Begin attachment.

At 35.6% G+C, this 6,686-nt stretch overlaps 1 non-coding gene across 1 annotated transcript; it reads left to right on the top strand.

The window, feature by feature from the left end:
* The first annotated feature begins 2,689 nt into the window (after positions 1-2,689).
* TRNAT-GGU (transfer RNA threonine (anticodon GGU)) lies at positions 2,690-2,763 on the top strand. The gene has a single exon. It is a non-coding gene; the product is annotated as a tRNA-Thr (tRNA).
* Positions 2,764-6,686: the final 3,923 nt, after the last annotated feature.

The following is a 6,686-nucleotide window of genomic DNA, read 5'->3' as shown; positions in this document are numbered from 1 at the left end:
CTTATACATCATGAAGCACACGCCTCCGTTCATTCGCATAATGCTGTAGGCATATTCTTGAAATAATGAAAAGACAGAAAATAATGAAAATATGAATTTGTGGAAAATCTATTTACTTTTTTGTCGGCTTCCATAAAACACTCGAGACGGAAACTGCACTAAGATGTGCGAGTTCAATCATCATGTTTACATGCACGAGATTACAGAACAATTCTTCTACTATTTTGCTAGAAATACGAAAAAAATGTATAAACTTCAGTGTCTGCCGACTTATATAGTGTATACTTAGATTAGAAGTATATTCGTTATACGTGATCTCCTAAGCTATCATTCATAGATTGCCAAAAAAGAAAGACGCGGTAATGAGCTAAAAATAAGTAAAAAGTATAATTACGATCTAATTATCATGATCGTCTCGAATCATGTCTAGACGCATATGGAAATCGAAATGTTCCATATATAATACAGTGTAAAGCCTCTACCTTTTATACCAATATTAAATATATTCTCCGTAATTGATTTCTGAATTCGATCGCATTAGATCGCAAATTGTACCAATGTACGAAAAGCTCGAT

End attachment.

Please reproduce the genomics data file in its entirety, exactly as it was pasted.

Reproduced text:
At 35.6% G+C, this 6,686-nt stretch overlaps 1 non-coding gene across 1 annotated transcript; it reads left to right on the top strand.

The window, feature by feature from the left end:
* The first annotated feature begins 2,689 nt into the window (after positions 1-2,689).
* TRNAT-GGU (transfer RNA threonine (anticodon GGU)) lies at positions 2,690-2,763 on the top strand. The gene has a single exon. It is a non-coding gene; the product is annotated as a tRNA-Thr (tRNA).
* Positions 2,764-6,686: the final 3,923 nt, after the last annotated feature.

The following is a 6,686-nucleotide window of genomic DNA, read 5'->3' as shown; positions in this document are numbered from 1 at the left end:
CTTATACATCATGAAGCACACGCCTCCGTTCATTCGCATAATGCTGTAGGCATATTCTTGAAATAATGAAAAGACAGAAAATAATGAAAATATGAATTTGTGGAAAATCTATTTACTTTTTTGTCGGCTTCCATAAAACACTCGAGACGGAAACTGCACTAAGATGTGCGAGTTCAATCATCATGTTTACATGCACGAGATTACAGAACAATTCTTCTACTATTTTGCTAGAAATACGAAAAAAATGTATAAACTTCAGTGTCTGCCGACTTATATAGTGTATACTTAGATTAGAAGTATATTCGTTATACGTGATCTCCTAAGCTATCATTCATAGATTGCCAAAAAAGAAAGACGCGGTAATGAGCTAAAAATAAGTAAAAAGTATAATTACGATCTAATTATCATGATCGTCTCGAATCATGTCTAGACGCATATGGAAATCGAAATGTTCCATATATAATACAGTGTAAAGCCTCTACCTTTTATACCAATATTAAATATATTCTCCGTAATTGATTTCTGAATTCGATCGCATTAGATCGCAAATTGTACCAATGTACGAAAAGCTCGAT